The Stars: Frankfurt Motor Show 2017

FORD MUSTANG
Steve Cropley

For me, the 2018 Ford Mustang V8 — with its more aggressive nose, LED lights, upgraded interior, 10% power boost and wider, wilder selection of colours — provided a welcome refuge from all the worthy electrification going on at Frankfurt.

 

KIA PROCEED
Matt Prior

What a handsome-looking estate car this Kia concept is. Nobody buys three-door hatchbacks anyway, but they do buy fancy-looking coupé-like estates. So if Kia drops the three-door Ceed, this could be a nice extra bodystyle.

 

HONDA URBAN EV
Rachel Burgess

There are no powertrain details, range or price indications for this upcoming electric city car, which will make production in 2019. But, nonetheless, most of my peers agreed: this was one of the best-styled cars at the Frankfurt motor show.

 

 

RENAULT MEGANE RS
Jim Holder

The £30k-ish hot hatch market has surely never been more competitive — or interesting. Just weeks after being blown away by the new Honda Civic Type R, we’ve got the Renault Mégane RS to contemplate. We’re living through a golden era for the hot hatch.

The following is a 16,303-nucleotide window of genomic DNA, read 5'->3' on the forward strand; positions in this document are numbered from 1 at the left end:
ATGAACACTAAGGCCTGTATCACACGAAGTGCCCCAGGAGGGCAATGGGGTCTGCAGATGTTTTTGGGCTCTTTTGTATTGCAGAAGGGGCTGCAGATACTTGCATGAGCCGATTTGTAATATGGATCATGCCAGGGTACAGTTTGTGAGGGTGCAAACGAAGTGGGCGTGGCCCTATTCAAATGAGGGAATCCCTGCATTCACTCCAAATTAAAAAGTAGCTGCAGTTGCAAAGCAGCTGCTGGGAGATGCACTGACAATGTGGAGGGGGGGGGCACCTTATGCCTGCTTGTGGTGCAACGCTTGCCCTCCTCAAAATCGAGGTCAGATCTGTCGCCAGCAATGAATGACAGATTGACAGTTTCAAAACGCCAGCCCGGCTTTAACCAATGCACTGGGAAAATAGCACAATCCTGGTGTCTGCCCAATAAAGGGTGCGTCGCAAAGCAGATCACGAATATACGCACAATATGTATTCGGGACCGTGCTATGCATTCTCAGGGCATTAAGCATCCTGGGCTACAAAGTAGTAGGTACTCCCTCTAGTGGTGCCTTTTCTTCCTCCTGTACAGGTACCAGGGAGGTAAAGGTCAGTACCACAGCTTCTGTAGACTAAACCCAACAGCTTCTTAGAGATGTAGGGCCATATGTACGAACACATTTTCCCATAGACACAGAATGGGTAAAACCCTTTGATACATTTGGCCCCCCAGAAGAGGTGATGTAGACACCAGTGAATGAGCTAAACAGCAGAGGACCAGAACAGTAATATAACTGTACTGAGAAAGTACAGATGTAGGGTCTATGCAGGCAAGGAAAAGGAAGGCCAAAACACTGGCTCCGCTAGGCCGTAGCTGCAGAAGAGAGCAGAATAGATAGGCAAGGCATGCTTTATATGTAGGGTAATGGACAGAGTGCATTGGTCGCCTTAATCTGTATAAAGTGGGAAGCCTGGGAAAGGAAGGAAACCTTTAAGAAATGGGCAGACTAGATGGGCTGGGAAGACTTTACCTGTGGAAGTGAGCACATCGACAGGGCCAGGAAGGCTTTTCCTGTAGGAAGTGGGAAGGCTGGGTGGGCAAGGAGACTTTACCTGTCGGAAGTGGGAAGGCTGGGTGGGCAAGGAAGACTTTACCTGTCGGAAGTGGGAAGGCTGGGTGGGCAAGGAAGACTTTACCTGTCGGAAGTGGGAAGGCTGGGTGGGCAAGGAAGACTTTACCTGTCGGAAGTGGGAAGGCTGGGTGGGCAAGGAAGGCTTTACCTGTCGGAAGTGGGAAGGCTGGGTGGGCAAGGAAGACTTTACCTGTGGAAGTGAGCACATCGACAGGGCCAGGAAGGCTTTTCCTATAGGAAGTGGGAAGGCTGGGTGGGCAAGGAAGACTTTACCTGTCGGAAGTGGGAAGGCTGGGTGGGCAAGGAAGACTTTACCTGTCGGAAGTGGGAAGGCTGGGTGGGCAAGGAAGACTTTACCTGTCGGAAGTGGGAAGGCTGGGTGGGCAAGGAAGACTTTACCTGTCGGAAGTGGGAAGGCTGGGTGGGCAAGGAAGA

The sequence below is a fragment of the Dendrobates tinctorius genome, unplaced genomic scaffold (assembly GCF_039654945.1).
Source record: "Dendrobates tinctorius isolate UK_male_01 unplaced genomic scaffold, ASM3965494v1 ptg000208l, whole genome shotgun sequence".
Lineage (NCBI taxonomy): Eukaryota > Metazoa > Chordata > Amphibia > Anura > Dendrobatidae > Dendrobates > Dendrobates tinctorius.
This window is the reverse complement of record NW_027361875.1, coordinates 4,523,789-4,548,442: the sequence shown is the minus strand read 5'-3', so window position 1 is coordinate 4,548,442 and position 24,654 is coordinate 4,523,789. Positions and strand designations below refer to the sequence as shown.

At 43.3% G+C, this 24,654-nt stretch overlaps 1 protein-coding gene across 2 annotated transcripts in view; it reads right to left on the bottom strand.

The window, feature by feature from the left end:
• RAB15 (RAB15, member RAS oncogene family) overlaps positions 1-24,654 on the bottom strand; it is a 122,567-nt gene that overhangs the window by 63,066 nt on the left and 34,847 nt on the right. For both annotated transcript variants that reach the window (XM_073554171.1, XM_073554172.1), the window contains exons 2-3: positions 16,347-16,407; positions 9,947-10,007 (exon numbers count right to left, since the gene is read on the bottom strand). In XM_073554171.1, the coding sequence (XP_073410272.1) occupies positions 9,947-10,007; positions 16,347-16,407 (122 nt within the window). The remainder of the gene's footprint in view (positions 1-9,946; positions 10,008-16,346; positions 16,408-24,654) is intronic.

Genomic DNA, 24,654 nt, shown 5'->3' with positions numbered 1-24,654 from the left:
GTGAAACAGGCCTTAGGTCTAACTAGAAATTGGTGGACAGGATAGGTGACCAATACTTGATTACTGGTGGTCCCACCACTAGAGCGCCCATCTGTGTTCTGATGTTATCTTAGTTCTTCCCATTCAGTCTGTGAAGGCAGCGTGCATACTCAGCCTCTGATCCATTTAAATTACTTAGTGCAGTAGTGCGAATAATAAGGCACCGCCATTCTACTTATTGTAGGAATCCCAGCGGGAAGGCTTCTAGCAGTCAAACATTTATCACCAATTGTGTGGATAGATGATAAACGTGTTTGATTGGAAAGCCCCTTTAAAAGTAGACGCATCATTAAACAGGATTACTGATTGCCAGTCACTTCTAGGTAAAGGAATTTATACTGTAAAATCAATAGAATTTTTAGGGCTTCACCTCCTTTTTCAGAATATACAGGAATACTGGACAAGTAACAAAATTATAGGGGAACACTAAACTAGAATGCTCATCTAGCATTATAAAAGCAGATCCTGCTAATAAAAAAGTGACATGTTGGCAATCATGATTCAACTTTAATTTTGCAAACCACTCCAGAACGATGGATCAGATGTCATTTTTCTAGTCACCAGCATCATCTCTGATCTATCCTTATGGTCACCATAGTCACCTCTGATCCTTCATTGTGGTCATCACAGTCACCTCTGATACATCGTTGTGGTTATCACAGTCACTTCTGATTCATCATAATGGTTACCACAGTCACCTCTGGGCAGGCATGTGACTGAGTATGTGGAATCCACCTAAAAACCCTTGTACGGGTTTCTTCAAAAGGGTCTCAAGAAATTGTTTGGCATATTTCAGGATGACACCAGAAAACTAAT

MERC-AMG PROJECT ONE
Andrew Frankel

 

Gets my vote because it proves that when Mercedes said it was going to put an F1 engine in a road car, it was not joking. The heads, pistons, valves, crank, cams, split turbo, MGU-K and MGU-H energy recovery systems are all the same as on Lewis Hamilton’s F1 car.

 

SUZUKI SWIFT SPORT
Mark Tisshaw

The new Swift has disappointed me with its loss of charm and character over the old one. The new Swift Sport, and its sub-1000kg weight, torquey new engine, beefier looks and promise of sharper handling, goes some way to redressing that. Don’t let us down again.

BMW i VISION DYNAMICS
Greg Kable

BMW’s upcoming Tesla-fighting i5, previewed by the i Vision Dynamics concept, promises a 0-62mph time of 4.0sec and 373-mile range. It sets the tone for what BMW expects to become one of the company’s biggest-selling models within the next decade.

 

WEY VVS Hi4
James Attwood

You can’t accuse the Wey VVS Hi4 concept of being a traditional Chinese copycat car – it’s very definitely a unique design. It’s a sign of intent for parent firm Great Wall’s European ambitions, and it could show the Wey forward for other Chinese firms (sorry).